The bar staff at the pub I chose for my local bar, the Shamrock were very friendly, drinks were relatively expensive considering the price of alcohol generally in Malaysia but it was a good vibe and I met a lot of people there. Unlike nations such as Thailand and Bali where there are a lot of Western tourists, Borneo’s tourism industry seems to thrive mainly on South Korean and Chinese package tours, this meant that most of the people I ended up speaking to were either from Kota Kinabalu itself, workers from the Philippines and some Westerners who had chosen to make Borneo there home or like myself just passing through. This made for a very different experience to travelling other parts of Asia and in my opinion made for a more genuine experience.

A few activities that I participated in included the FireFly Tour organised through the OIB Travel Centre. This tour took approximately 8 hours and went long into the evening. I went on a tour bus with some other Westerners who were all in couples so I ended up sitting up front with the driver. We ended up discussing everything about Borneo for the next few hours and as I indicated, the locals are very hospitable. When we arrived in the jungle, we were taken out on a boat to look at the various types of monkeys inhabiting the riverside, my camera could not do it justice. When the sun went fireflies started lighting up in the trees, almost like Christmas lights and with the full moon it was quite a surreal experience. Along with a quality dinner including beef rendang we headed back into the city and got back quite late, the roads in Borneo are currently being constructed across Sabah but at this stage takes quite a while to cross what would be considered small distances.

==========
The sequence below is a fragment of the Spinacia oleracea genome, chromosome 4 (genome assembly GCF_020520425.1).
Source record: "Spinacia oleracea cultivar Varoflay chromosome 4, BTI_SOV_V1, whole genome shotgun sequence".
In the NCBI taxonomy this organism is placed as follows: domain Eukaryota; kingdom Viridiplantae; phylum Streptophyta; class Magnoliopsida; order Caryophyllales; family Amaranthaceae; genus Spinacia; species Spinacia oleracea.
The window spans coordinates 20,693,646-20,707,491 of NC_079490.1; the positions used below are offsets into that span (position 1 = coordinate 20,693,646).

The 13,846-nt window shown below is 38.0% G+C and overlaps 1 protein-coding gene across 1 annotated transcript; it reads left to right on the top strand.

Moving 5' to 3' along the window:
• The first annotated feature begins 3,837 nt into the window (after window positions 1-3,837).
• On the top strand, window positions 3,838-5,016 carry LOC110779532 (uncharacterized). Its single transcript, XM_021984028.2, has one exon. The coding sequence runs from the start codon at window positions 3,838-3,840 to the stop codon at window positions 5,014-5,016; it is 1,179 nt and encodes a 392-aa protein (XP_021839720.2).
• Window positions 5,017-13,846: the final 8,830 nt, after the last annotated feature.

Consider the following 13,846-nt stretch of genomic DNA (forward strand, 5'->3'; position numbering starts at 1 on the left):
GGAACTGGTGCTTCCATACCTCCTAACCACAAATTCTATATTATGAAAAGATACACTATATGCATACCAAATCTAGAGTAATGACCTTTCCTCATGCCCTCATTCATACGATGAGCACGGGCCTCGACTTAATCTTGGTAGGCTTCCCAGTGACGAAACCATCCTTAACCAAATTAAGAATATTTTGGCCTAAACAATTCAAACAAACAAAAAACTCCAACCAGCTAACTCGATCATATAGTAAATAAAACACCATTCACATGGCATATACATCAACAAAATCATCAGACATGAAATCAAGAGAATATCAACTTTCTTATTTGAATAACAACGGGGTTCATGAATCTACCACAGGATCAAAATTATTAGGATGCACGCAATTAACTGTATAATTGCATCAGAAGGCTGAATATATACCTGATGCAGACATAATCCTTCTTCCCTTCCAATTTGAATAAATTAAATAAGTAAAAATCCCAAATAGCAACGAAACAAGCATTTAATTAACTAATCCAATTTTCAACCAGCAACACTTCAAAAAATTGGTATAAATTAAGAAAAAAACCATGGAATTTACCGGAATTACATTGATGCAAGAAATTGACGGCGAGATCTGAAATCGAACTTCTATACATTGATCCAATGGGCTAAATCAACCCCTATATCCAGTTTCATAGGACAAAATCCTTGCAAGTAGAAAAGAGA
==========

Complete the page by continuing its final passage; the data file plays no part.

The second tour I went on was through the same organisation to go and view Kinabalu park, Mt Kinabalu is the tallest mountain on the island of Borneo and can be viewed from great distances. There are organised climbs of the mountain for two days and one night but as my time was short and the cost being quite expensive, I chose to view the mountain instead. After taking in the spectacle we went to the Rafflesia Reserve where the Stinking Corpse Lily is was in full bloom, this is a very rare occurrence as from germination the flower can take between 7 to 10 years to bloom and this will last a week before the flower rots. When rotting the flower germinates a smell something like rotting meat, it was quite smelly needless to say, this flower also happens to be the largest in the world. After that it was off to the Poring Hot springs for the tree canopy walk. The springs are thermal baths, once it was completely natural but now its more of a pool complex. More interesting to me was the canopy walk itself, at over 175 metres long and up to 43 metres in height it makes for quite a spectacular view over the jungle below.